Introducing the Horizontal Church

The church can only grow horizontallyThe First in A Series of Posts
that Explore How Congregations
Must Change to Meet the Modern World

The Church is frustrated. We know something isn’t working like it used to. We don’t quite know what is wrong.

We have many reactions to our weaknesses and failures.


Most of them are not constructive but protective. Dead end.


While 2×2 reconstructs our site for better delivery of hands-on resources, we’ll explore some of these topics.


We hope they spark some discussion in congregations.


Horizontal Thinking vs Vertical Thinking

The church is structured vertically. We can’t help ourselves. Our roots are in ancient thinking which is tribal and monarchical.


Tribal leaders—Abraham, Moses, Jacob. etc.


Under the tribe comes the family clans. Think the 12 tribes of Jacob—all named after men.


We then enter the monarchical stage of thinking. King Saul, King David, Christ the King.


It was natural to continue that thinking as Christianity spread. We still live in a vertical world. It’s tilting, for sure. But there are still despots and kings and queens and plenty of people who wouldn’t mind playing that role, whether or not they are good at it. They are slowly losing power, but there is still something in our society that remembers them fondly. Even American children who know only the Disneyworld Castle play dress-up with crowns and tiaras.


Democratic republics are still a relatively new concept—we are proud of them, but we struggle. There is always a temptation to return to bigger government.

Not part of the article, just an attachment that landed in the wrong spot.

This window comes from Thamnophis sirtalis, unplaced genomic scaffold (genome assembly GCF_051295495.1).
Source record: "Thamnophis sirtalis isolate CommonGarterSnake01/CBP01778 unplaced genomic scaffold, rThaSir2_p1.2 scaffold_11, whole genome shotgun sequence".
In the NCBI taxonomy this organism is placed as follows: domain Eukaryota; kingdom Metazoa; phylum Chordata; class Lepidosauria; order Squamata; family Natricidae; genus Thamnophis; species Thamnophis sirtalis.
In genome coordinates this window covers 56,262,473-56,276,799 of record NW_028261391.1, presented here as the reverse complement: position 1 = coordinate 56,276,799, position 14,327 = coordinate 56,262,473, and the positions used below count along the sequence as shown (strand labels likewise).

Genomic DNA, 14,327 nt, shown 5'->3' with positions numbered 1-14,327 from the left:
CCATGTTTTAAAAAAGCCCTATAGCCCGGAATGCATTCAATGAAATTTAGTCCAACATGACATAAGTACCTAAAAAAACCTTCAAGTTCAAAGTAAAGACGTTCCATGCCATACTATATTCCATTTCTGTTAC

For the last 30 years change has accelerated. Younger generations will embrace this. In another 50 years people will not understand that it wasn’t always this way.


The horizontal church will embrace lateral thinking.


Power will shift from traditional authorities, wielding power over the needy masses, to the masses no longer needing the powerful’s help in achieving their goals. The powerful may not take to this well!


In the Church, that means the congregations will have less need for central authority and members will be active in congregations only to the extent that their dedication to membership complements their ideals—some of which will not be shaped by religion.


There will no longer be loyalty to group as a continuation of heritage or validation.


This may sound scary. But it shouldn’t.


Christianity laid the groundwork for this a long time ago. Christ empowered individuals. As he roamed about Palestine, Christ didn’t pay a call on the kings. At his “trial” he stood before them as a stranger.


In this series of posts, we will explore step by step, as we, along with thousands of other small congregations, find our way into the future.